But since the Internet has come up in a round-about way, a word of caution for you all. I recently clicked on a YouTube link that warned, "Viewer discretion is advised as some might find the following disturbing." It turned out to be grainy footage of me cheering and clapping as I watched Batman vs Superman. I can't believe someone posted that. Pretty humiliating. But guys and dolls, that's it, that's all and I am outta here. Until next time, I remain...








Thursday, 2 February 2017

NHL All-Stars, then "Important" beers

The best ever? Well, he sure as hell was the best
I ever saw. Boston's Bobby Orr, Number 4, was
the defenceman who showed others that, yes, a
defencemen could be offensive and score goals.
This past weekend, the Hockey Hockey League's All-Star game was played. One side won, the other lost and no one cared because the weekend is mostly about fun, skills competitions and showcasing the world's best hockey players on the ice, all at the same time.

In fact, St Louis' ultra-talented Russian player Vladimir Tarasenko, a member of the "losing" team was asked in all seriousness about his disappointment at losing this meaningless game. The Varoslavl native, just 25, looked at the interviewer and coolly said, "I really can't talk about this game seriously." Ooooh, Soviet Smackdown in Aisle One...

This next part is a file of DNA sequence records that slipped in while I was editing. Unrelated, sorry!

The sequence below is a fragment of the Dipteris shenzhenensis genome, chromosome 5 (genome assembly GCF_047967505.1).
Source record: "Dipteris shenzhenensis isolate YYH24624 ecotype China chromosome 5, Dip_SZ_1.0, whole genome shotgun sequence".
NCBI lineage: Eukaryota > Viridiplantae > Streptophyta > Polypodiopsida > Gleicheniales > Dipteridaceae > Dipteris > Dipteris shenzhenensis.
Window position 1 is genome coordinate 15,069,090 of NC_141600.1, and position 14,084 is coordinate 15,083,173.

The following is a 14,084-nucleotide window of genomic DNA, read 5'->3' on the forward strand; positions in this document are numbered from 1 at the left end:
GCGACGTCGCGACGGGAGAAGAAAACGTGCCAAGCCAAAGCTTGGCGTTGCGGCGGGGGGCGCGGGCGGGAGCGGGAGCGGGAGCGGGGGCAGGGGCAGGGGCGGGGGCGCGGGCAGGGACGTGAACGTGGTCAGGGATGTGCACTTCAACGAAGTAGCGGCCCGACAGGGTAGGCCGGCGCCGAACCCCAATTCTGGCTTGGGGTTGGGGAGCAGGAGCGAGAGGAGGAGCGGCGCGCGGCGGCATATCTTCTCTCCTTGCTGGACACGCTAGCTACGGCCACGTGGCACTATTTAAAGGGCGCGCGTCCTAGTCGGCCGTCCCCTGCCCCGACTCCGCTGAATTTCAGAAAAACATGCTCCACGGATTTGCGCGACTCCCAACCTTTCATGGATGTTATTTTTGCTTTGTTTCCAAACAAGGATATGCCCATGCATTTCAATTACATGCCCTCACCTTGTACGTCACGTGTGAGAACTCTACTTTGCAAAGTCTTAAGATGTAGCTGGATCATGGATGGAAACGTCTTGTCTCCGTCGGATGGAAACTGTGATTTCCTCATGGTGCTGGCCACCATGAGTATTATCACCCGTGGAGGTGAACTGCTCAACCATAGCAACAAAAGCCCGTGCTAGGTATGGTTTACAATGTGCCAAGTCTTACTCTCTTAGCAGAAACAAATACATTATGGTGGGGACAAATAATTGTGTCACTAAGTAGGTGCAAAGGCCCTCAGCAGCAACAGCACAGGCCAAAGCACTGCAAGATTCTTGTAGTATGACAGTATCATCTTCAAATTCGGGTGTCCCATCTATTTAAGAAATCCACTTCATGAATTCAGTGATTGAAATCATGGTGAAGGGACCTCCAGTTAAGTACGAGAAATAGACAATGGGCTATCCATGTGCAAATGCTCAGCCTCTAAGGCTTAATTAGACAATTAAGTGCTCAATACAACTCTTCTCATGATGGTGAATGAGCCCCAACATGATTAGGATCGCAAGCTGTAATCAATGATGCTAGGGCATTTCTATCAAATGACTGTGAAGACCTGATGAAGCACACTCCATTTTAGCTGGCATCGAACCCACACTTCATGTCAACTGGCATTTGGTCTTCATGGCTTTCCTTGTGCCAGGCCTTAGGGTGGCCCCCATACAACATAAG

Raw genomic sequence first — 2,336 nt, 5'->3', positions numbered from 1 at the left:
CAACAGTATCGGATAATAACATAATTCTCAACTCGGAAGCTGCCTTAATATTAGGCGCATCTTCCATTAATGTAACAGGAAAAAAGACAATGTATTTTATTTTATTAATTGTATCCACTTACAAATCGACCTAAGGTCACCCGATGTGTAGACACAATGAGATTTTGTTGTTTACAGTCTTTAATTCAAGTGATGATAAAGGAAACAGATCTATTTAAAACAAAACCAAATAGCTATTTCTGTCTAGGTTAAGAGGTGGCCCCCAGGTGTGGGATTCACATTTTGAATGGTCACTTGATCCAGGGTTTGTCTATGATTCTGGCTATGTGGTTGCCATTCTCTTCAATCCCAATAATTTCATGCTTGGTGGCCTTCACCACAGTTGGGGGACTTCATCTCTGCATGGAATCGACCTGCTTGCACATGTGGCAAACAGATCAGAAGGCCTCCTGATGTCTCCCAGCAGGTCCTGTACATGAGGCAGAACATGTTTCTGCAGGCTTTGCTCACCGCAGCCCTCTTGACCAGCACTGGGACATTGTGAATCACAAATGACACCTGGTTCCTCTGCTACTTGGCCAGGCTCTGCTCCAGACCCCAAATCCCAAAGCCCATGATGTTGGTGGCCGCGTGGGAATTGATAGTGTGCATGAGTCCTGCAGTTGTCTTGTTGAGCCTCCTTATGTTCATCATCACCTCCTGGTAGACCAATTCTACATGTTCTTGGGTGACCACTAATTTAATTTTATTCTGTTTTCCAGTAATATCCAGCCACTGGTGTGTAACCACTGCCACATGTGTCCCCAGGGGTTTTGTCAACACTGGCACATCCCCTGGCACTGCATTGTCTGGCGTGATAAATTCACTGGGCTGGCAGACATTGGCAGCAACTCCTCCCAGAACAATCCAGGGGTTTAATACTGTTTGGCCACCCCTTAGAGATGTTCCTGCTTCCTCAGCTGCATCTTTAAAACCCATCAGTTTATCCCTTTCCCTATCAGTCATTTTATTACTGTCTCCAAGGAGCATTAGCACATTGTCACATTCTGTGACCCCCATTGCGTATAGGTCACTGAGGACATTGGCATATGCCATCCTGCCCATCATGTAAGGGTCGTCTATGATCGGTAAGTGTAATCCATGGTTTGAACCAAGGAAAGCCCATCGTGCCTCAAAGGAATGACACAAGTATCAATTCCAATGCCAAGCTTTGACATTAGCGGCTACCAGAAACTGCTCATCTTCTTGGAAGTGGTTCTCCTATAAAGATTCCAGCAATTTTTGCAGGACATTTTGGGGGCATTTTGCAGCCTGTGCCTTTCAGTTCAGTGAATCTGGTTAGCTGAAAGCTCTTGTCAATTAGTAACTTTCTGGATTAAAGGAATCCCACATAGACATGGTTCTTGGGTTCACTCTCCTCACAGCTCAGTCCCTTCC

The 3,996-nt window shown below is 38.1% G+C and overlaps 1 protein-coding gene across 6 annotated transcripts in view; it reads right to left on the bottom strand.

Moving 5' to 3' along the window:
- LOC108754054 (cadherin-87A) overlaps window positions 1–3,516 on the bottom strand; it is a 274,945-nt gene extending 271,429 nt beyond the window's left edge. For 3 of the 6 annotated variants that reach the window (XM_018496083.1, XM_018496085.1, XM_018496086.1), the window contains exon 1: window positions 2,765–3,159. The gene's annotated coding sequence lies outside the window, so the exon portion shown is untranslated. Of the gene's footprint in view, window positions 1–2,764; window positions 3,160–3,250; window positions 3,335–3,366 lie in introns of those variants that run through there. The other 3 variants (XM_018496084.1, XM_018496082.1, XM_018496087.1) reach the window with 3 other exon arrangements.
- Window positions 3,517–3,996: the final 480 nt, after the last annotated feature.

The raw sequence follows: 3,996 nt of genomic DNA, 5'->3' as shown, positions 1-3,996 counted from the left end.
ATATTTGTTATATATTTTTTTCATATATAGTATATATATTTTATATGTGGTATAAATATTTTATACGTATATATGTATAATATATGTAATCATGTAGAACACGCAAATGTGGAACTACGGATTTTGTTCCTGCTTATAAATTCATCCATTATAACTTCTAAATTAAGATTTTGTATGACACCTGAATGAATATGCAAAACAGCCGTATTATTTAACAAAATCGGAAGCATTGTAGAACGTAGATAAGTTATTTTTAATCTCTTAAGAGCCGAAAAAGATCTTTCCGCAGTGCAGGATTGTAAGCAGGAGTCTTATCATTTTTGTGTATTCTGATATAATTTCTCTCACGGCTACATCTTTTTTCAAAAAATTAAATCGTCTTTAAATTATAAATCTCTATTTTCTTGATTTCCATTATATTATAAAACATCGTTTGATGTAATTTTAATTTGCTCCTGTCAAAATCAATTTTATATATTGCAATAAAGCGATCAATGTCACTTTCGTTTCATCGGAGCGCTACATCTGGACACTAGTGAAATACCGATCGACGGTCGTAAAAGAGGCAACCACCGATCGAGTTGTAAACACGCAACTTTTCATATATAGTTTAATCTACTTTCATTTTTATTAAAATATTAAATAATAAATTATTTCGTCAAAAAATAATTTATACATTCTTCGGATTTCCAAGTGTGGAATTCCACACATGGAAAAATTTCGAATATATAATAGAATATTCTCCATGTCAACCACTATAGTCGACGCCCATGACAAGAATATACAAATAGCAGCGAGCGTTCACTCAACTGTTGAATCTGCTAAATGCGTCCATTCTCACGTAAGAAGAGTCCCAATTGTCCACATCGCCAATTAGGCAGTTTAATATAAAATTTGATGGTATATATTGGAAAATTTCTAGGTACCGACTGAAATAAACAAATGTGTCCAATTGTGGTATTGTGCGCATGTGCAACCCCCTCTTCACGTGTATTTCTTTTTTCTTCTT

But because this is also the NHL's 100th anniversary, there was a lot of outside entertainment, such as the league's compilation of the 100 Best NHL Players Of All Time, many of whom were honoured. As well, sportswriters were asked to compile their own lists of "which single player was each franchise's most memorable of all time." Thank gawd I'm not a sportswriter because I would be hard-pressed to name a single player from hockey hot-beds such as Columbus, Arizona and Nashville, much less their best ever.

But back to the Top 100 List, which the NHL diplomatically released in alphabetical order, rather than ranking the players. Which is smart but also a little too safe for my liking.
My best Toronto Maple Leaf would be Darryl Sittler,
the only player ever to score a 10-point night in the
history of the NHL. It's a 40-year unbroken record.
The Top-Three, according to pretty much everyone who's ever watched hockey in their lives, are Wayne (The Great One) Gretzky, Gordie (Mr. Hockey) Howe and (Number Four!) Bobby Orr. Depending on who you ask, where they live and their age, either Gretzky or Howe are generally considered as number one. Hard to disagree... and yet, I do. I think Bobby Orr was both the smartest and the most skilled hockey player I ever saw. One reason, most likely, is that I watched him when I was a child. That's when impressions hit you the hardest. I missed much of Howe's career due to not being born yet reasons. He started in the NHL in 1946 and finished in 1980, the only player ever to play in five different decades. And I watched Gretzky as a young adult, a time when impressions are harder to come by. Though in all honesty, for a guy who's the same height and weight as me (read: scrawny) to excel at that level? Unbelievable. He rewrote every record in the book, outside of goaltending.

But no, it was Bobby Orr at whom I marveled. That's interesting for two reasons. One, I'm a diehard Toronto Maple Leaf fan and Orr played for Boston. But two, I think it was the first experience that taught me at a young age even though someone may be on the "other" side, skill and excellence are to be admired regardless.